Review Summary: Rhys Fulber might have left again, but it hasn't affected the quality of this release.
There was a time in the early nineties when it seemed as though Front Line Assembly were going to break into the mainstream. After their landmark 1992 release, Tactical Neural Implant
, they had returned with two albums that successfully mixed metal riffs with aggressive electronic music (a combination that was still kind of a novelty at the time). They had even taken things one step further during their 1996 world tour for Hard Wired
by recreating the songs with a full band that included guitarist Devin Townsend. Instead of exploding into the mainstream, though, the band ended up falling apart. Rhys Fulber left to pursue other interests while Bill Leeb stripped the metal influences and pushed Front Line Assembly through a series of new directions – all of which yielded disappointing results. It wasn’t until Rhys Fulber’s return and the release of Artificial Soldier
that the band seemed to get back on track – although still lacking the metal influence. It has been four years since the release of Artificial Soldier
and Rhys Fulber has jumped ship again, but fortunately things haven’t fallen apart. Bill Leeb was able to retain his focus and deliver an album that mixes the modern EBM sound of Artificial Soldier
with the solid industrial metal of Hard Wired
It’s really hard to accurately describe what makes this album great without delving a bit more into the band’s recent past. When Bill Leeb dropped the metal influences after Hard Wired
he replaced them with a strong drum&bass influence, but he never seemed to truly make it work. That eventually lead him to try integrating a bit of the melodic influences of Delerium
, but that also lead to underwhelming results. This is important because it seems that he has finally figured out how to make all of those divergent elements come together and work seamlessly. Pounding industrial beats are coupled with drum&bass breakdowns, power chords are coupled with lush melodic electronics, and it finally all works without diluting the band’s core sound. This powerful musical backdrop seems to have even pushed Bill Leeb to do a bit more with his vocals. It’s no secret that Bill’s lyrics are pretty corny (and they still are) and that his vocals are easily the band’s weakest link, but he has done quite a lot to make them better. Instead of mainly utilizing his monotone, spoken-word delivery he has opted to use a multitude of effects that allow him to more effectively accommodate any given musical situation.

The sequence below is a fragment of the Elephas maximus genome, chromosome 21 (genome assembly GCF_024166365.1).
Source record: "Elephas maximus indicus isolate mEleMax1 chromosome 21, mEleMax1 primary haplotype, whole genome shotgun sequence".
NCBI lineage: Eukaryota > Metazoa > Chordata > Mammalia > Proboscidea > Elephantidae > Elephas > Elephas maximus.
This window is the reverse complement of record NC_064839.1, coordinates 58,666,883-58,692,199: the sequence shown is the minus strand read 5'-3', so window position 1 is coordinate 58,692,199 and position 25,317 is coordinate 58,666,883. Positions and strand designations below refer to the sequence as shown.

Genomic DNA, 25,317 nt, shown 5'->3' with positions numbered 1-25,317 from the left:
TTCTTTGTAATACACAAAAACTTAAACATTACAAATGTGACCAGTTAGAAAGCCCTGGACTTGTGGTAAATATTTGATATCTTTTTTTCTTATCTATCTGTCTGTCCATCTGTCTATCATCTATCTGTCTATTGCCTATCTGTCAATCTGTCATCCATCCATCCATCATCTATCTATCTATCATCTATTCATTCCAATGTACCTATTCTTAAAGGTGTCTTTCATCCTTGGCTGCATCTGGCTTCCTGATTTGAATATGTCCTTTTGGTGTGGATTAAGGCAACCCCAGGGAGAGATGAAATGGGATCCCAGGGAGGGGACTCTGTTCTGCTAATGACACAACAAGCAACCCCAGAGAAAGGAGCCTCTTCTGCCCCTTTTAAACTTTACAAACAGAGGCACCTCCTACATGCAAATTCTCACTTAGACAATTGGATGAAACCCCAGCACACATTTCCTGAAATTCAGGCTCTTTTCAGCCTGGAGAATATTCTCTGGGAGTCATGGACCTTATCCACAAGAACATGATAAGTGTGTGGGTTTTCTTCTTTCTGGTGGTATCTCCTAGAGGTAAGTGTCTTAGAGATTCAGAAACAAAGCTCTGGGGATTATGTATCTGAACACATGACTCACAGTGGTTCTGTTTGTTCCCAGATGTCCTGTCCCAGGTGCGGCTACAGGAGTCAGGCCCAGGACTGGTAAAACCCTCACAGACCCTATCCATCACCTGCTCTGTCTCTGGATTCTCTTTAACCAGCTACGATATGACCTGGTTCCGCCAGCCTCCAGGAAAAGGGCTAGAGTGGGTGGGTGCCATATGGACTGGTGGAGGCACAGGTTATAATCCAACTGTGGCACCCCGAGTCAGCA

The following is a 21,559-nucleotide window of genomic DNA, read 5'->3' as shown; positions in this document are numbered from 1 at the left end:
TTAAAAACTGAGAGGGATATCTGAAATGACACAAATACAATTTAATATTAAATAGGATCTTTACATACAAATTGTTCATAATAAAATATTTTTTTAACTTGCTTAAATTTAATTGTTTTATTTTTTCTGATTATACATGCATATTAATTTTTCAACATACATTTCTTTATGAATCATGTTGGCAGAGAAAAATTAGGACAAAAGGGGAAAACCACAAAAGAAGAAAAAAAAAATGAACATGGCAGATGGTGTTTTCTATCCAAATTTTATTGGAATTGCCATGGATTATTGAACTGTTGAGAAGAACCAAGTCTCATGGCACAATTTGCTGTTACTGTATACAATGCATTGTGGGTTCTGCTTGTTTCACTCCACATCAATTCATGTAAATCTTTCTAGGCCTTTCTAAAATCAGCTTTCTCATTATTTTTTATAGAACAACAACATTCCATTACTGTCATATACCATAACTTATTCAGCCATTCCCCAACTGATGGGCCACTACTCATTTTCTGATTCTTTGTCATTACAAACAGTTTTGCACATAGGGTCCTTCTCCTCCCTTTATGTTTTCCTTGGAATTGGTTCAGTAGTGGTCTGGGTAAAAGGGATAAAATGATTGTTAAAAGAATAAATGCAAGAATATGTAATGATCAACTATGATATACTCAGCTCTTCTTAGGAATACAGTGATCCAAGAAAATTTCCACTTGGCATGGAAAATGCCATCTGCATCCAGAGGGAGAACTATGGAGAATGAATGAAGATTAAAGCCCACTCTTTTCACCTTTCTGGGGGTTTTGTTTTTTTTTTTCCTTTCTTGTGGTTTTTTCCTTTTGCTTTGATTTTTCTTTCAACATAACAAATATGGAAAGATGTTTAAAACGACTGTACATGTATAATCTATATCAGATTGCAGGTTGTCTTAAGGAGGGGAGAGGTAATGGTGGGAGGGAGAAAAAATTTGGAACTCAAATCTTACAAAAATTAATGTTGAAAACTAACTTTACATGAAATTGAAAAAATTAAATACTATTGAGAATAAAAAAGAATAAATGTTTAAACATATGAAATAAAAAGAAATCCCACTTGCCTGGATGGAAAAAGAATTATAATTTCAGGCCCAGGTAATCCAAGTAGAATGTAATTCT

Improvised. Electronic. Device.
certainly turned into a pleasant surprise. With Rhys Fulber’s departure, it was largely assumed that Front Line Assembly would go back to directionless experimentation, but Bill Leeb has managed to stay focused. He has retained the powerful electro/industrial sound established on Artificial Soldier
and pushed it forward with the return of the heavy guitar riffs. More importantly, he has finally made the drum&bass and ambient electronica elements an effective part of the music for the first time. Improvised. Electronic. Device.
is the first album since Hard Wired
in 1996 that could truly be considered a great Front Line Assembly release, and we can only hope that this is the beginning of a new trend.